Is Increased Government Regulation the Answer for High Drug Cost?
The Pharmaceutical industry is a highly regulated submarket in terms of what drugs get approved for national, safe, and legal consumption, however, drug pricing still remains mostly a free market. There have been some proposals to drug cost regulation, such as Clinton’s 1993, Health Security Act. Its purpose was keep pharmaceutical price increases below or steady at the average consumer price inflation. This resulted in pharmaceutical companies pledging to do so. The House Bills 2951 and 3486, discussed in an earlier post are two other proposals that focus on lowering drug prices through capitation and cost transparency. Some even propose we adopt the highly stringent regulations of the European Union (E.U.) that has increased control over drug prices since the 1980’s.
Would E.U. Price Regulations Work In The U.S.?
A 19-year sample period study was done that compared the pharmaceutical drug price regulations of the E.U. and the U.S. It’s easy to see why price control would benefit the patient in the short term, due to them saving money and being able to afford their medications. What about the long term benefits? Are there any potential risks to patients in the long term? Something to consider regarding drug price regulation is, “price constraints affect the profitability, stock returns, and R&D [research and development] of E.U. and U.S. firms. Had the U.S. used controls similar to those used in the E.U., a study estimates it would have led to 117 fewer new medicines and 4,368 fewer research jobs in the U.S.” (Golec & Vernon, 2010) during the 19 year study.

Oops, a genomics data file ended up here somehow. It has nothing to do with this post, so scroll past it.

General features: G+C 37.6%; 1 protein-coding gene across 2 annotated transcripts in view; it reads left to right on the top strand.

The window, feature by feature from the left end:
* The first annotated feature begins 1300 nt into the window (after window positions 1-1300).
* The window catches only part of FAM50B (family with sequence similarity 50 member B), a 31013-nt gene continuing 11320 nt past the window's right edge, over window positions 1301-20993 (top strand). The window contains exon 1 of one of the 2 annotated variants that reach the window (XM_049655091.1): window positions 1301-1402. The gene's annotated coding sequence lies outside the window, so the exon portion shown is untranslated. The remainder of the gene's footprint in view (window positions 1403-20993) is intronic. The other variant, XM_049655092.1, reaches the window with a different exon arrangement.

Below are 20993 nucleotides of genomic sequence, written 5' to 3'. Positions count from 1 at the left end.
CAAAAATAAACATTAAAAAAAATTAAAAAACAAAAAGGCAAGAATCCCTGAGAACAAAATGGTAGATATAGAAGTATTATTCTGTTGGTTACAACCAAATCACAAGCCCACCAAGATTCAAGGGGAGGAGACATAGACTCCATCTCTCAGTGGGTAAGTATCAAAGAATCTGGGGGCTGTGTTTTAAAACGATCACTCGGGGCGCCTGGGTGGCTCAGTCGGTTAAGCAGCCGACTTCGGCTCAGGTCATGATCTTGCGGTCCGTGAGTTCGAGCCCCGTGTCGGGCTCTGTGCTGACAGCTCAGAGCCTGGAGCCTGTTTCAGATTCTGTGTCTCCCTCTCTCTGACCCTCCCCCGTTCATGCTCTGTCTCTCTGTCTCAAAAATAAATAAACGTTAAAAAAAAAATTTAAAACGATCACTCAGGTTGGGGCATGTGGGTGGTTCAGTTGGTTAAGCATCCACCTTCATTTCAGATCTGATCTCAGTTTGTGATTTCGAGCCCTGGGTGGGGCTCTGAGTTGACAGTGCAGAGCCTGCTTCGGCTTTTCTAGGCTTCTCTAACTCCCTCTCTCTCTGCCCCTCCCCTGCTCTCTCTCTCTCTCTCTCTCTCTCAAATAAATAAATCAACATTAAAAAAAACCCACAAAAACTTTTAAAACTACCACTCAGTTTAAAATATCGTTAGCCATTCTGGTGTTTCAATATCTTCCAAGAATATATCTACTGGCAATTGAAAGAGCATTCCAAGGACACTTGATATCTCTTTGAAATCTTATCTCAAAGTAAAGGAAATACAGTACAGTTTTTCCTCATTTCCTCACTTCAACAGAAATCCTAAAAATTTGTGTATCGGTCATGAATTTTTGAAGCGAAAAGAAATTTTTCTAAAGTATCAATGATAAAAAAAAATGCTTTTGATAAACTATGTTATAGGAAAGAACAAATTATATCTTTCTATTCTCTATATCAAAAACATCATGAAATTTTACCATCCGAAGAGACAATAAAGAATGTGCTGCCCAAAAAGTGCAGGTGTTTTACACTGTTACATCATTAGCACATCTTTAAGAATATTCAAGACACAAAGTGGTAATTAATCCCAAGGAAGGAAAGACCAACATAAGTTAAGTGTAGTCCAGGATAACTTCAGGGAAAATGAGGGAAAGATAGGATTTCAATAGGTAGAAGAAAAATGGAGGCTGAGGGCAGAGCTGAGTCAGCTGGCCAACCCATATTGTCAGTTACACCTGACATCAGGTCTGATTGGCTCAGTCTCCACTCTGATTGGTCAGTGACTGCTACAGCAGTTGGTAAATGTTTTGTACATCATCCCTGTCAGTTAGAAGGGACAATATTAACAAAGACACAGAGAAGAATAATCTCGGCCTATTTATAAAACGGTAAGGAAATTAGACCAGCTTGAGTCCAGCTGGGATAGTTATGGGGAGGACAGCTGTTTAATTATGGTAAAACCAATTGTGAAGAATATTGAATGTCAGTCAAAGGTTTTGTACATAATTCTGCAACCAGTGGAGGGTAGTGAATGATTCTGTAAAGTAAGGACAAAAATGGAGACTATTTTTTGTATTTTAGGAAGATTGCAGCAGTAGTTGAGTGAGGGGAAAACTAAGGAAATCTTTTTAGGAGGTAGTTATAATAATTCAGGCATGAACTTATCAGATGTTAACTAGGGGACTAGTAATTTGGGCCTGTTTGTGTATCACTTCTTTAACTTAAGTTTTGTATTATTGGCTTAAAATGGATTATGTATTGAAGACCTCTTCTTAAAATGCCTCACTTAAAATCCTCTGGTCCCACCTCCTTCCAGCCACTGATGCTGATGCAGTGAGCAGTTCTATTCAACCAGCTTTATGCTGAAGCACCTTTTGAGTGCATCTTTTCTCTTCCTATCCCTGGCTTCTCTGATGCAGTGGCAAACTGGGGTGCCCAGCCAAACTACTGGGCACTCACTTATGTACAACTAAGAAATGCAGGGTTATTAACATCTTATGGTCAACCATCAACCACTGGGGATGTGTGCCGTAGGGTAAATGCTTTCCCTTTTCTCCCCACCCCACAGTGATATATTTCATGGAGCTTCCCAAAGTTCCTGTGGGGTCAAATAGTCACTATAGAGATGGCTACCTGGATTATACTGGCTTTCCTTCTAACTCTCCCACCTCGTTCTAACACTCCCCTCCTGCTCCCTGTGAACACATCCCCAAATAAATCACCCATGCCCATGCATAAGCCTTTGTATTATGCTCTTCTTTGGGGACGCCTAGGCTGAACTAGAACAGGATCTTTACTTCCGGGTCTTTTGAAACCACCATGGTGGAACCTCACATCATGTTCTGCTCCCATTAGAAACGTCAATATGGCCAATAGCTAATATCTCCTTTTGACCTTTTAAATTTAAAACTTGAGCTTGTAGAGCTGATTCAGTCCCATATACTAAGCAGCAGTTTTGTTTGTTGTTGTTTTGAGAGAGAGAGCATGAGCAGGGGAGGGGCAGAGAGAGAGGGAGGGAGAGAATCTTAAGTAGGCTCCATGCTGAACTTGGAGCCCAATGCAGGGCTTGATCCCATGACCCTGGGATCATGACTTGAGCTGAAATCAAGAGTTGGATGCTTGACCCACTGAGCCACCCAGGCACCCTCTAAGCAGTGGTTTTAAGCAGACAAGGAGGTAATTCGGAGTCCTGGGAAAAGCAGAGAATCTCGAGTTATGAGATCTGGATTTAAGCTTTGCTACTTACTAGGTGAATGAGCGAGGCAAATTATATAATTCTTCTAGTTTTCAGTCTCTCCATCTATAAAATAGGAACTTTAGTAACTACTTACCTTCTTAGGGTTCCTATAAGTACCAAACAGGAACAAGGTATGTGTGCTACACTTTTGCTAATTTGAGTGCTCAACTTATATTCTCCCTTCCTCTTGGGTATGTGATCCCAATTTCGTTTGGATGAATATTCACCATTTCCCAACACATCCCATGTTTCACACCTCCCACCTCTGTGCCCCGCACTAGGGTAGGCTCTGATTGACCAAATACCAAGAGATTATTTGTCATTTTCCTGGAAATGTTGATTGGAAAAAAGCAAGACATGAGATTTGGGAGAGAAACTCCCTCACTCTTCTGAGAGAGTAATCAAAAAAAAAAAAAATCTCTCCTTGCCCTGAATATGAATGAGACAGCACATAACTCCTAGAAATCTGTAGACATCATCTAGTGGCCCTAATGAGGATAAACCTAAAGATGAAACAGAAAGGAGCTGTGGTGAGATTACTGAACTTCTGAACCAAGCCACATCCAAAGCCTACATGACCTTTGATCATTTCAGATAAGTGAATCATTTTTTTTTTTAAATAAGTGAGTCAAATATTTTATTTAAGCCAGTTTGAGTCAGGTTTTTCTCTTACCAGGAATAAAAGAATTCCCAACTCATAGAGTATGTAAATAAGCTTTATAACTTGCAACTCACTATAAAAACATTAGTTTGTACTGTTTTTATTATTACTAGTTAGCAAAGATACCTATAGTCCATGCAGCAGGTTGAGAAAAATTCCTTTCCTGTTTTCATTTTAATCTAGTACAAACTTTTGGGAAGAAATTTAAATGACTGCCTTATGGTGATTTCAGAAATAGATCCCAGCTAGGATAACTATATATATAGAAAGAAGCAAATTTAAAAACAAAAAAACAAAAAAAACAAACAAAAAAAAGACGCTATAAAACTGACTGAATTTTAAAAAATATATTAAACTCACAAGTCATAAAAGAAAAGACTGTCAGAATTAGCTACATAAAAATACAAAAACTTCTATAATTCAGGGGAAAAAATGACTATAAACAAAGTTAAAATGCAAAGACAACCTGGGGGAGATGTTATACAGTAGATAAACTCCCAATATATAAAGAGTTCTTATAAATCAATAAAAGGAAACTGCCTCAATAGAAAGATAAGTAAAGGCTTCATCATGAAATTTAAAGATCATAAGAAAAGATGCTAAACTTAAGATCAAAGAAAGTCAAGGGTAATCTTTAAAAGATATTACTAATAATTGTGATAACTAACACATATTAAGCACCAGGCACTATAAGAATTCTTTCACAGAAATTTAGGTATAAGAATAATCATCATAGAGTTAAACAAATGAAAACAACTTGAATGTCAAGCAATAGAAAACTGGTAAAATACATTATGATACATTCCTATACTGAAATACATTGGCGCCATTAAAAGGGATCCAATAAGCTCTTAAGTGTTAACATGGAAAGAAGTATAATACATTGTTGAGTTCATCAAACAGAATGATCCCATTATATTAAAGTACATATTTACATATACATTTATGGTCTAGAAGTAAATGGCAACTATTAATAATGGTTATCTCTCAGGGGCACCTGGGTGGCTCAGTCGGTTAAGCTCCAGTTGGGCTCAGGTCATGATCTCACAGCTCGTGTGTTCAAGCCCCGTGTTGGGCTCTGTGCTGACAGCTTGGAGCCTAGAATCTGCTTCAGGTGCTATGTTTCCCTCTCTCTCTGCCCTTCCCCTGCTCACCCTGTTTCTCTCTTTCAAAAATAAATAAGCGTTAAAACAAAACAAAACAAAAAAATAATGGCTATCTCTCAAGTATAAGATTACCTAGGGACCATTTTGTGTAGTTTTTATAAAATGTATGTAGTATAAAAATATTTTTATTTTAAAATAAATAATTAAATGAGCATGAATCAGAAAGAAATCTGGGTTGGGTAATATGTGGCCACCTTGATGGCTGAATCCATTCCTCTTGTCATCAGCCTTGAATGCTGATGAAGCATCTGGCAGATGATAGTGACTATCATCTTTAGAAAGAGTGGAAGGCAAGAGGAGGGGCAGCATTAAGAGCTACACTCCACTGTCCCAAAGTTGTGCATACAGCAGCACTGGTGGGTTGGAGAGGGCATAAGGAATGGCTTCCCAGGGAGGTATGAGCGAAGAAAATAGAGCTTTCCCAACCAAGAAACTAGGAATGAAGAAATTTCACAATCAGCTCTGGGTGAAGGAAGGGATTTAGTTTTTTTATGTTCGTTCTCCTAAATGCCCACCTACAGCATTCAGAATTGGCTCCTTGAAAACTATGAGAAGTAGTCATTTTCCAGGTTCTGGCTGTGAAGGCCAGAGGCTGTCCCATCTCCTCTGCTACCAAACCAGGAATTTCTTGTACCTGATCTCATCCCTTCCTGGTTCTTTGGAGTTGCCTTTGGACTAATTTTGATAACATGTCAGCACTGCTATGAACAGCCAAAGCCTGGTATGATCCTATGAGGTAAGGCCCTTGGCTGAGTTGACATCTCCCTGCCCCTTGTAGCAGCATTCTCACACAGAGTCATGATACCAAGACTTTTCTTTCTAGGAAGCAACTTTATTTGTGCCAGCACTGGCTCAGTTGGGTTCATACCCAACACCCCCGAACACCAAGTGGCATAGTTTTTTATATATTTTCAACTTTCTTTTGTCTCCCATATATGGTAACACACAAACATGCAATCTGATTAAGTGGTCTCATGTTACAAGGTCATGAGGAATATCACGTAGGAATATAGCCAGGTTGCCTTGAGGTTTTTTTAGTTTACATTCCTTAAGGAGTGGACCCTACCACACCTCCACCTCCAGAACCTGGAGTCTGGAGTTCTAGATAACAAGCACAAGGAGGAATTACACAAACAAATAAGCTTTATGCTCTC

This proposes an interesting viewpoint for patients, U.S. economy, and the U.S. being a leader in R&D. Should the Government increase their regulation over the Pharma industry? A study published this week by PublicAgendaArchives.org shows that over 50% of Americans say there’s not enough government regulation when it comes to prescription drugs, 39% about right, 8% say too much, and 3% had no opinion. USNews.com also reported this week “so far in the U.S., we have not been willing to run the risk of government regulation of drug pricing, just because there are so many conflicting interests and no bright line to lead government officials to choose a better price.”
Office of Pharmacy Affairs’ 340B Drug Pricing Program:
Programs like the Office of Pharmacy Affairs’ 340B Drug Pricing Program where drug manufacturers are required to provide outpatient drugs to eligible non-profit entities at significantly reduced prices to stretch scarce Federal resources as far as possible could be implemented at many levels of the Pharma supply chain, including specific programs focused solely on independent pharmacies. This allows them to reach more eligible patients and provide more comprehensive services.
The Federal government is not the only one trying to balance a checkbook and make the best of each dollar spent, if they can create programs for themselves, they can do the same for us! They have the power to create change. Will they take action? Who will lead the way? We are waiting! Stay tuned! The next few years with price transparency and big data being on the forefront change is inevitable.
Golec, J., & Vernon, J. (2010). Financial effects of pharmaceutical price regulation on R&D spending by EU versus U.S. firms. PharmacoEconomics, 28 (8). 615-628.